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By now, we all know how important it is to wear sun protection anytime we’re outdoors, even for day to day activities. And, when you’re swimming or sweating, you also need to reapply at least every two hours for adequate protection from the sun’s damaging rays.
But there are so many options when it comes to sun protectants, how do you know which is best? In this article, we’ll explain the difference between sunscreen vs sunblock and help you decide which is better for your situation.
Understanding SPF, UVA, and UVB
Understanding SPF and UV protection is the first step to choosing the right sun protectant. Although the SPF number on a label does measure the product’s strength to shield against the sun, there’s more to it than that.
The Sun Protection Factor, or SPF, of a sun protectant indicates the estimated maximum amount of ultra-violet radiation it can protect your skin from the sun.
To find out how long a product will protect you from the sun, multiply the number of minutes you can normally be in the sun without your skin turning pink by the SPF number on the product. The number you get indicates how many minutes of protection you will get from that product.
- For example, let’s say your skin usually starts to get pink after 10 minutes in the sun and your sun protectant has an SPF of 15: 10 x 15= 150 minutes of sun protection.
The best sunscreen will provide both UVA and UVB protection. This is important because UVA protection means the product will protect your skin from premature aging and sun damage. UVB protection indicates that it will protect from sunburn.
Sunscreen vs Sunblock: How They Differ
Here are the differences and similarities between sunscreen and sunblock to help you can make an informed decision about which one is best.
Chemical vs Physical Sun Protection
You can find both sunscreen and sunblock products in stick, gel, cream, lotion, and spray-on formulas. Both offer forms of sun protection to help you avoid a sunburn. The main difference between sunscreen vs sunblock comes down to how they block the sun’s damaging rays.
Sunblock actually blocks the harmful UV rays by forming a physical barrier between your skin and the sun. On the other hand, a sunscreen absorbs the rays before they can do any damage.
Technically, a sunscreen product can be either a chemical or physical protectant, while sunblock is always a physical barrier.
In the case of a chemical sunscreen, the chemical absorbs the damaging UVA rays. Once it has been absorbed into the skin, it basically becomes invisible. However, chemical sunscreens break down over time when exposed to sunlight, so they must be reapplied at least every two hours to ensure adequate sun protection.
On the other hand, a physical sunblock is usually opaque, so it can leave a white cast on the skin even after it’s rubbed in. They actually provide a barrier that reflects and scatters the sun’s rays away from your skin.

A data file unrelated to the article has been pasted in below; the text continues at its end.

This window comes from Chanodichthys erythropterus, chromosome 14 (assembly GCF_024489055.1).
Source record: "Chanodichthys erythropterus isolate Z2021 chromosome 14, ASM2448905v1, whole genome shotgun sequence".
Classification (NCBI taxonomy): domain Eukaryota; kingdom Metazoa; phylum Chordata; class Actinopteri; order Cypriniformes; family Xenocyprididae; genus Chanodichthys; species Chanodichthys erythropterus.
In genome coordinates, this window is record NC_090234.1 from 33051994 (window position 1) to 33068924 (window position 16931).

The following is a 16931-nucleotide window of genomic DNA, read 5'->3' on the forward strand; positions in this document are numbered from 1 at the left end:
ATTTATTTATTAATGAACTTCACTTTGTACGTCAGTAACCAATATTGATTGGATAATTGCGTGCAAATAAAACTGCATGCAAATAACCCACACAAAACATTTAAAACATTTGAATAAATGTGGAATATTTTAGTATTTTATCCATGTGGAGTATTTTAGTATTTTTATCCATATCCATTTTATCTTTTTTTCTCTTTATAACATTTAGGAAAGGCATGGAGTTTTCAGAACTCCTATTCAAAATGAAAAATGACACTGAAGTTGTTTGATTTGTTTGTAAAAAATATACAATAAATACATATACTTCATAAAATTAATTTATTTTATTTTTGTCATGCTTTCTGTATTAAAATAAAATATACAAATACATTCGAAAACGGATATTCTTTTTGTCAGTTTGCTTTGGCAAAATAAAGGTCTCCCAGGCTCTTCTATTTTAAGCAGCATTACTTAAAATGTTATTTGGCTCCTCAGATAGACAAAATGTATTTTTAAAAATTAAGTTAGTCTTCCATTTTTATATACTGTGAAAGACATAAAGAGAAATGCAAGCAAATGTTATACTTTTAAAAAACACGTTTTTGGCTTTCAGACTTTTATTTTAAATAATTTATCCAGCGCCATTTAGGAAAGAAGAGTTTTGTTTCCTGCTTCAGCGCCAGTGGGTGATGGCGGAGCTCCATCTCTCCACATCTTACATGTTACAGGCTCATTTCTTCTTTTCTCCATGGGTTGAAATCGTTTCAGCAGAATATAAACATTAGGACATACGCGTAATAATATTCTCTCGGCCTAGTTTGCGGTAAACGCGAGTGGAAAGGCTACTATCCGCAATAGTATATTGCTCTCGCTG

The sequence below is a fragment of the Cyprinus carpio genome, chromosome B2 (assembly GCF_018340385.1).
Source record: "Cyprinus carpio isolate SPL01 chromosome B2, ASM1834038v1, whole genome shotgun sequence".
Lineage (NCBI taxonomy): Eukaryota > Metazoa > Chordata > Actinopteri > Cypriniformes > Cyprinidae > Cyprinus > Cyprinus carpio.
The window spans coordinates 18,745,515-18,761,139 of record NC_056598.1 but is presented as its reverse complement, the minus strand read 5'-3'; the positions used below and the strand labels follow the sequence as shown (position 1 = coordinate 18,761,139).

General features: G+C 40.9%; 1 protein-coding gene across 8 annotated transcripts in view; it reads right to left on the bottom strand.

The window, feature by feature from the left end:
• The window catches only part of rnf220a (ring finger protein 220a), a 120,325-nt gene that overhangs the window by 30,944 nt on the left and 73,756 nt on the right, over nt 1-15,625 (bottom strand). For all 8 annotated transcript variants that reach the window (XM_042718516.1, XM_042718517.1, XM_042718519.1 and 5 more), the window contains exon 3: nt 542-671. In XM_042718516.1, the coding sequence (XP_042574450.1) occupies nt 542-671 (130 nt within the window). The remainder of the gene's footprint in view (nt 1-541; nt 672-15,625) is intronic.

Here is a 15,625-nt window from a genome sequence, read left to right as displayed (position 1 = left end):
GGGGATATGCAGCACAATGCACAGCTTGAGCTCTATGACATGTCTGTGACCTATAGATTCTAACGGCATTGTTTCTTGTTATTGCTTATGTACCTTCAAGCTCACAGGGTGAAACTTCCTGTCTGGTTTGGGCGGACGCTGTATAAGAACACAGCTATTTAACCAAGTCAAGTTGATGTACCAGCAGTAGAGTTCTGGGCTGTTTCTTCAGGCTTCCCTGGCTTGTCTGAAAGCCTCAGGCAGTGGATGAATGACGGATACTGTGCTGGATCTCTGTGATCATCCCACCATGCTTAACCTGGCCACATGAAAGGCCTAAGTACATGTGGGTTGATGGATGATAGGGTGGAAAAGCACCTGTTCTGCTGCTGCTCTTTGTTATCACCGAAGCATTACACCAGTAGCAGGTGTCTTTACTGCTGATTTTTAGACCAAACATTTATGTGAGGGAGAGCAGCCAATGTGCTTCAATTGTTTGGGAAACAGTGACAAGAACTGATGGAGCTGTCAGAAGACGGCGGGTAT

Physical sunblocks don’t break down, so they protect longer without reapplying unless they are washed off.
The main active ingredient in a chemical suntan lotion is usually something like ecamsule, octocrylene, octyl methoxycinnamate, or octyl salicylate. Physical sunblocks usually have titanium dioxide or zinc oxide as the main ingredient.
The Right Level of Sun Protection
The main reason that sunblocks are thicker than chemical sunscreens is that they are made to protect against the UVB rays that cause sunburn. Sunscreens generally protect against UVA rays that cause wrinkles and hyperpigmentation.
However, there are also many products on the market that protect against both types of rays, and they are labeled as “full-spectrum” protection.
Obviously, the best sunscreen or sunblock should offer broad-spectrum protection, but you also need to think about the SPF factor based on the formula listed above. Most dermatologists recommend an SPF of 30 or higher to block as much as 97% of the sun’s damaging rays. No product can block them 100%.
There are also some differences in the application methods of sunscreen vs sunblock. Because sunblock creates a physical barrier between your skin and the sun, it begins to work right away.
You should focus on an even application because any areas you miss will be exposed to sun damage. Don’t expect the product to absorb into your skin because it actually needs to stay on the surface in order to do its job.
On the other hand, chemical sunscreens must be absorbed into the skin to do their job. They need to be applied at least 30 minutes before you go outside to give them time to penetrate the skin. As we already mentioned, they should be reapplied every two hours.
When deciding between sunscreen vs sunblock, consider your skin tone and personal habits. If you have fair skin that burns easily, go for a broad-spectrum SPF 30 sunblock.
If you want something that will be virtually invisible and you don’t mind reapplying, a broad-spectrum sunscreen is a great choice.
Either way, be sure to choose a waterproof product if you will be swimming or sweating a lot. And finally, the most important thing is to be consistent and use sun protection every single day!